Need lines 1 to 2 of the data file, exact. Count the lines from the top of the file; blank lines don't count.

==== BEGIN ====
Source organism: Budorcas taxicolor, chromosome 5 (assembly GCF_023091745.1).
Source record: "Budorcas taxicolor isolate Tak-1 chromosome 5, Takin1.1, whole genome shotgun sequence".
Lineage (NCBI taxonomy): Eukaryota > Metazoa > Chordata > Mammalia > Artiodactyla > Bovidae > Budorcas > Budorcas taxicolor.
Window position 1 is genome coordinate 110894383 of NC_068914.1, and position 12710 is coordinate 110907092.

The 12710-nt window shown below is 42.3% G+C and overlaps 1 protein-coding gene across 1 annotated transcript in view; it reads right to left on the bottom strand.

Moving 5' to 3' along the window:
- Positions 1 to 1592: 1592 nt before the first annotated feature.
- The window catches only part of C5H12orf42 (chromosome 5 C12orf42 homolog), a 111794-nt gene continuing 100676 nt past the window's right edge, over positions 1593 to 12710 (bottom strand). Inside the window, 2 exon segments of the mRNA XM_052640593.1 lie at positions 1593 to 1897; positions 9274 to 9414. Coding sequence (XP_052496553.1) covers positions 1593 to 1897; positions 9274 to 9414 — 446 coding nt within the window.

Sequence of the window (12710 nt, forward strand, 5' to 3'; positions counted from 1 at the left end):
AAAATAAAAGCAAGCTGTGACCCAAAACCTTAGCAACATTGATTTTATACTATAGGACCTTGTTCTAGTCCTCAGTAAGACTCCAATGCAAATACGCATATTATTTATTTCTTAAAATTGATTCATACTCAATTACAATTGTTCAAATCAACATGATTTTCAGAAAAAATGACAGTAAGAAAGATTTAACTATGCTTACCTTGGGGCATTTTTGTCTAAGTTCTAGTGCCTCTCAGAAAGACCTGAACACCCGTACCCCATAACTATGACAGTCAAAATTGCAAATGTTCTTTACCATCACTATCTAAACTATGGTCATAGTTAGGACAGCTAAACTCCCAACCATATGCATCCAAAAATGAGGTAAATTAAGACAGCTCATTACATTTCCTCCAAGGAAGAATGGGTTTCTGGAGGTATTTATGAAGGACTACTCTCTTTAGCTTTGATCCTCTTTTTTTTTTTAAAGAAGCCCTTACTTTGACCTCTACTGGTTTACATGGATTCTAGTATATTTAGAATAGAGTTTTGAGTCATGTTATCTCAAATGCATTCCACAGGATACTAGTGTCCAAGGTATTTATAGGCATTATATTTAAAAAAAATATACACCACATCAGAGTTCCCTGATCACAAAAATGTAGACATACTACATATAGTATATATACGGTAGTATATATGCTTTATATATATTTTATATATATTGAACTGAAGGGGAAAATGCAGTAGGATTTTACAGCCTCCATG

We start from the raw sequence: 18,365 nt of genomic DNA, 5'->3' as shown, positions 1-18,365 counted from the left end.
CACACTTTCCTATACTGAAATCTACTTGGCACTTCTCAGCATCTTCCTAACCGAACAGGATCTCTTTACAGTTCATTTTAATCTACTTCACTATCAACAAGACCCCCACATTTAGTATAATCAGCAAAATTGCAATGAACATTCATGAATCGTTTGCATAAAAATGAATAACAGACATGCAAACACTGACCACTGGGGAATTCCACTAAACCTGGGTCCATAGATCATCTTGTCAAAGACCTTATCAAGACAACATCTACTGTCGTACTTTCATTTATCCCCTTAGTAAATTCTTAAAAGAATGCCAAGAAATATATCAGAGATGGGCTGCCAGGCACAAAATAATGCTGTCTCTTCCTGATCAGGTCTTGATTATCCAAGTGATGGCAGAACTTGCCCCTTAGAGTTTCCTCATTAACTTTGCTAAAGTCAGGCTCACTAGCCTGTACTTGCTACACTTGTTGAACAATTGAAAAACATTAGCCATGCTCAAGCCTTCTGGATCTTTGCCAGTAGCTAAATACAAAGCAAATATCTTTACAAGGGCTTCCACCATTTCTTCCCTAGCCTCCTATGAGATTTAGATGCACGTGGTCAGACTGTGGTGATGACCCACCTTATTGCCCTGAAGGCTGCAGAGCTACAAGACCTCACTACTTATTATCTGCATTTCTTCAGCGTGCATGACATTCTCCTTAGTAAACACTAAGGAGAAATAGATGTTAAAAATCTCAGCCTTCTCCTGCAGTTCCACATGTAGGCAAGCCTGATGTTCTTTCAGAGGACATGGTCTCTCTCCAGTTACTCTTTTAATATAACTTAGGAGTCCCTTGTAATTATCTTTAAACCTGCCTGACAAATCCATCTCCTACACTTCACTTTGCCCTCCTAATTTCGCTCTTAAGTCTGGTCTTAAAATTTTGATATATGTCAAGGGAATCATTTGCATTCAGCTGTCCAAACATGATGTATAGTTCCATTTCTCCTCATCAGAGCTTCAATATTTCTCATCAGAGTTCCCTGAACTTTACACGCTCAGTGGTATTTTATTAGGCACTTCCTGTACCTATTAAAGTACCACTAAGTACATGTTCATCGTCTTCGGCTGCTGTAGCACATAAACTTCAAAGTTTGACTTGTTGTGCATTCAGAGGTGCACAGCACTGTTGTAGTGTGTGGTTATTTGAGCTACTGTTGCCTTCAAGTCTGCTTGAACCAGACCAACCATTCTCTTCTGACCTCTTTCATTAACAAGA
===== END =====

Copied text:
Source organism: Budorcas taxicolor, chromosome 5 (assembly GCF_023091745.1).
Source record: "Budorcas taxicolor isolate Tak-1 chromosome 5, Takin1.1, whole genome shotgun sequence".